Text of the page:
The crowd arrived from Hinesville, and St. Mary’s, Long County and Garden City. The Deltas wore red dresses, while retired school teachers favored stretchy pants. Older members of the 400-strong audience sat in lawn chairs. Others sought shade under the live oak tree.
Shortly after noon, when Stacey Abrams introduced herself under the portico of the historic Dorchester Academy in Liberty County, this congregation of admirers rose as one.
“Go, girl!” yelled Doris Lampkin, an administrator for the Fort Stewart school system. “Georgia needs you.”
Abrams, the sole Democratic Party candidate in Georgia’s governor’s race, selected Coastal Georgia as among her first campaign stops, working from a playbook that relies on an engaged base of Black professionals like those in Liberty County to help her and other Democrats win state and federal office this November.
In a 20-minute speech she told the assembled crowd of longtime Democrats of her competitive advantages over the Republican field, talking points that focused on connecting with their problems. Abrams spoke of her family’s struggles for affordable health care, finding caregivers for family members and worries that her niece could fall behind in school during the Covid pandemic. She spoke of her experience as a small business owner and of opportunity for Georgians who look like her.
Among the predominantly Black crowd, her messaging was largely positive and inspirational. Abrams presented a much different atmosphere than one of her competitors from the Republican Party, David Perdue, during a breakfast meeting with Chatham County Republicans last week. His speech, which was preceded by a video clip from former President Donald Trump, focused on the former leader’s obsession with non-existent voter fraud in 2020, the election in which Georgians voted Trump and Perdue out of office.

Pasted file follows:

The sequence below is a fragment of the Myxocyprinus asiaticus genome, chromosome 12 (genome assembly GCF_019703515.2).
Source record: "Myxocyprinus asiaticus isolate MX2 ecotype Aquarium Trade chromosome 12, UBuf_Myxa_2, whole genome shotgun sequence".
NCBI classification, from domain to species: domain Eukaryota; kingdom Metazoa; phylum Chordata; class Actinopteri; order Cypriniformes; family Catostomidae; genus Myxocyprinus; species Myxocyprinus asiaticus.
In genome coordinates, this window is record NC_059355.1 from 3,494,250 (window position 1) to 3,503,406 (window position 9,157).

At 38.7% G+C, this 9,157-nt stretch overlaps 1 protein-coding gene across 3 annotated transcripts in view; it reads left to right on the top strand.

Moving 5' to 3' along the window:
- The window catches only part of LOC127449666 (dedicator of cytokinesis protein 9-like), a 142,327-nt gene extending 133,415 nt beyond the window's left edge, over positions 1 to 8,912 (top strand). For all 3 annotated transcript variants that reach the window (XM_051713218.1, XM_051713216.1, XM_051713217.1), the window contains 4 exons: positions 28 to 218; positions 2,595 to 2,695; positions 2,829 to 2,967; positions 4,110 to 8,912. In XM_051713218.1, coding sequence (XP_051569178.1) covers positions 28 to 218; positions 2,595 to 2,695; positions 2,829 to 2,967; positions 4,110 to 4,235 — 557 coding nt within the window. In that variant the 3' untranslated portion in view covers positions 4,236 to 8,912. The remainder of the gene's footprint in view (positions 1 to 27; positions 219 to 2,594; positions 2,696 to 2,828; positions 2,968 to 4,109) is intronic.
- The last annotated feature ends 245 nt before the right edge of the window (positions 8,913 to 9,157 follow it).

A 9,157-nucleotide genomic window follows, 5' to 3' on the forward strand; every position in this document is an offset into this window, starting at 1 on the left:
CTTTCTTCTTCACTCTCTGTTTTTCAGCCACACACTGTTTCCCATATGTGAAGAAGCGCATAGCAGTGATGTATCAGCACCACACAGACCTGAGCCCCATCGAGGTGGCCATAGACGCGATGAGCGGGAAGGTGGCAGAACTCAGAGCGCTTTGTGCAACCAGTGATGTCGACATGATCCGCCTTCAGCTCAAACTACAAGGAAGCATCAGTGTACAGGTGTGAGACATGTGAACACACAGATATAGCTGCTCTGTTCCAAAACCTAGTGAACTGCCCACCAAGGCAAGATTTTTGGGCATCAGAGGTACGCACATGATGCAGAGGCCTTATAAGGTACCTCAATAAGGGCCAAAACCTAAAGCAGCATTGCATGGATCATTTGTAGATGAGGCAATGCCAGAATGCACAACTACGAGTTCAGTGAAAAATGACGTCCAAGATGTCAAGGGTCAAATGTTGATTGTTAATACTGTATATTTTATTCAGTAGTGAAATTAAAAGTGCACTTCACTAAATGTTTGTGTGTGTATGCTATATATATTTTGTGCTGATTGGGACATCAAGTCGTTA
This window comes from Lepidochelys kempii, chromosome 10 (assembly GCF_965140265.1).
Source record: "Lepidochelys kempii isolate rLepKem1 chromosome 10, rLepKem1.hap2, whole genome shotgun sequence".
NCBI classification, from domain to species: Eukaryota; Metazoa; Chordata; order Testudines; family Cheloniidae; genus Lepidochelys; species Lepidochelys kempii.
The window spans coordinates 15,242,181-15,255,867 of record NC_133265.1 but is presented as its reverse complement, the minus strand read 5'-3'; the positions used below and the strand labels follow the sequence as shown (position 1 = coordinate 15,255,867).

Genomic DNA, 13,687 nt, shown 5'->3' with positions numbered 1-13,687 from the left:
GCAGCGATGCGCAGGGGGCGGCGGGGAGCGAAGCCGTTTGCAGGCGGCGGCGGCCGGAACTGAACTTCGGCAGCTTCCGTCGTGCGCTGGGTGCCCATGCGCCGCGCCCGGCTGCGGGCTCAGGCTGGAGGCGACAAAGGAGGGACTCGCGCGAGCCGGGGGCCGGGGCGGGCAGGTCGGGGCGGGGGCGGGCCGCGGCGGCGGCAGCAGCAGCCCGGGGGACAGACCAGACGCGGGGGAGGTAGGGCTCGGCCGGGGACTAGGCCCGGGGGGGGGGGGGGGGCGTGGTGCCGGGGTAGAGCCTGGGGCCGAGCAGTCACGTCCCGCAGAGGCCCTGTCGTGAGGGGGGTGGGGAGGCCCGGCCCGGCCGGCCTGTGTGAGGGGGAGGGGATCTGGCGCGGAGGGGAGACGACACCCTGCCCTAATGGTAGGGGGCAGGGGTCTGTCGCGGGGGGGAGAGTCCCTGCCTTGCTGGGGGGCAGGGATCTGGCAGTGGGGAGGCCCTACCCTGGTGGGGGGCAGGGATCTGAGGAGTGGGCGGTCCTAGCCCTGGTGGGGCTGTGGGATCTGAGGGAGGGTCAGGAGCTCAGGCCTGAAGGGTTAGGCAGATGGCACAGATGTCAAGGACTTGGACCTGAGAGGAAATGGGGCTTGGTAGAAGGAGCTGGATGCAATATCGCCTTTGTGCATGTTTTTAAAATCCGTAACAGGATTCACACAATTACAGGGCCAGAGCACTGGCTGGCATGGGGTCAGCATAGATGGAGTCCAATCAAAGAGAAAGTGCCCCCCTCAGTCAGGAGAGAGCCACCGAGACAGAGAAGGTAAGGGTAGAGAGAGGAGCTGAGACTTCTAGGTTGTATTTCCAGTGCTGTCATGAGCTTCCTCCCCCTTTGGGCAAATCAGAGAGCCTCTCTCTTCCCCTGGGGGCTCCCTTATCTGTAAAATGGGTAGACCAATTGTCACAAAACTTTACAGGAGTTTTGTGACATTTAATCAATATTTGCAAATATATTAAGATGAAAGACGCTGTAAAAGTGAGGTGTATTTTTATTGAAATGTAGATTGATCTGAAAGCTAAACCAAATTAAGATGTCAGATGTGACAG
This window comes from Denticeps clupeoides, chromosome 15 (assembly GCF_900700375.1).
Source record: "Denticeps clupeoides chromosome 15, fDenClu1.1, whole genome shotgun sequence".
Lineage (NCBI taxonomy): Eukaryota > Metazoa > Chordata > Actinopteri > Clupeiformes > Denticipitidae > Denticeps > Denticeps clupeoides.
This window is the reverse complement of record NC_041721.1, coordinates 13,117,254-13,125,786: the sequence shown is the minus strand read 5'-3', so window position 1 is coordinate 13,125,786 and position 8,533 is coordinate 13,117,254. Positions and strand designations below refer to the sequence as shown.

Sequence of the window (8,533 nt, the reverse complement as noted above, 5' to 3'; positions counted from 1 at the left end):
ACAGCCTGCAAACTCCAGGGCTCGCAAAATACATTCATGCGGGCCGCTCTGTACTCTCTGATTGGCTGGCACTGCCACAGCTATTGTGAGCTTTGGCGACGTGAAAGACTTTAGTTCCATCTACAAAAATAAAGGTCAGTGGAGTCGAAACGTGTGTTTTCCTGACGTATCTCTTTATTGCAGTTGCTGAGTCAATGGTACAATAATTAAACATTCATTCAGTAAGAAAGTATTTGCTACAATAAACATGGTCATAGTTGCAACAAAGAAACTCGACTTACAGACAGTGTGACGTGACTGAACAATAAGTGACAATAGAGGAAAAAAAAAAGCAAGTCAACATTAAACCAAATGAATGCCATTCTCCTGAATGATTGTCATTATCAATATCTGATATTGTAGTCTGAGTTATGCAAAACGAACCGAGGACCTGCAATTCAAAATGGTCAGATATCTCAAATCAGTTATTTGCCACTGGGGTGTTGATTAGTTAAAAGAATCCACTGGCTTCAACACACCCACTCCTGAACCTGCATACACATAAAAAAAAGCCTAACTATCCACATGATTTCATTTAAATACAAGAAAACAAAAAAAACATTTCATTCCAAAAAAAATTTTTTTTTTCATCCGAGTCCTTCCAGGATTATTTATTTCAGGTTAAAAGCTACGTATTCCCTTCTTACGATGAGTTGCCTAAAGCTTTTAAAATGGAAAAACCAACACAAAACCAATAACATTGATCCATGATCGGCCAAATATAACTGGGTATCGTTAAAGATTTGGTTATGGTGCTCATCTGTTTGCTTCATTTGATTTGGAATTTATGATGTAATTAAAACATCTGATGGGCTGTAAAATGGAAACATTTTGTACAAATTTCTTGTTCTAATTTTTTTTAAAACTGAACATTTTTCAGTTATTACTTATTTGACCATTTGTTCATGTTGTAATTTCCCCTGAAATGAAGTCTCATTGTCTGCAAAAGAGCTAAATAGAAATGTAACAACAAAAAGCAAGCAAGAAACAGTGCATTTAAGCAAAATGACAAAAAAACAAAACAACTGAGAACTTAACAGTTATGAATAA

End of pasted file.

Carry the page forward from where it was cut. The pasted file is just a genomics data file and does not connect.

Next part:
Gov. Brian Kemp, who beat Abrams in 2018, is facing the former Georgia senator in an acrimonious primary May 24. Perdue has blamed Kemp for losing key races to Democrats in 2020; Kemp’s camp blames Trump and Perdue for splitting the state Republican Party into two factions and weakening the party’s recent dominance in Georgia.
Instead of waiting to see who will win the Republican gubernatorial primary, Abrams last week kicked of a statewide tour of smaller towns and rural areas to introduce herself to Georgia voters who rarely attract major political figures and seldom rank as a bellwether in state political races. She is scheduled to return to Liberty once again in late April.
Georgia is divided in many ways, but one of the more noticeable splits is between the fast-growing, economically booming greater metro Atlanta and the rest of the state. The most recent U.S. Census shows that 67 of 159 Georgia counties lost residents between 2010-2020. At the same time, four counties around Atlanta accounted for half the state’s growth.
Democrats who want to shore up their 2020 victories in which the party won Georgia’s two Senate seats are hoping that rising voter turnout rates in smaller counties like Glynn and Liberty can replicate the Blue wave. Any Democratic vote is a good vote, they say, no matter if it’s in greater Atlanta or “Notlanta.”
Amani White, an 18-year-old high school senior from Hinesville, was one of the few young voters at Abrams’ Saturday rally. Surrounded by people her mother’s and grandmother’s age, White highlighted a potential weak link in the state Democrats’ strategy. Few of her fellow students are politically active, she said, and she’s not convinced that many will vote in November.
“I will make sure my friends vote,” she said. “But I just don’t know about lots of others.”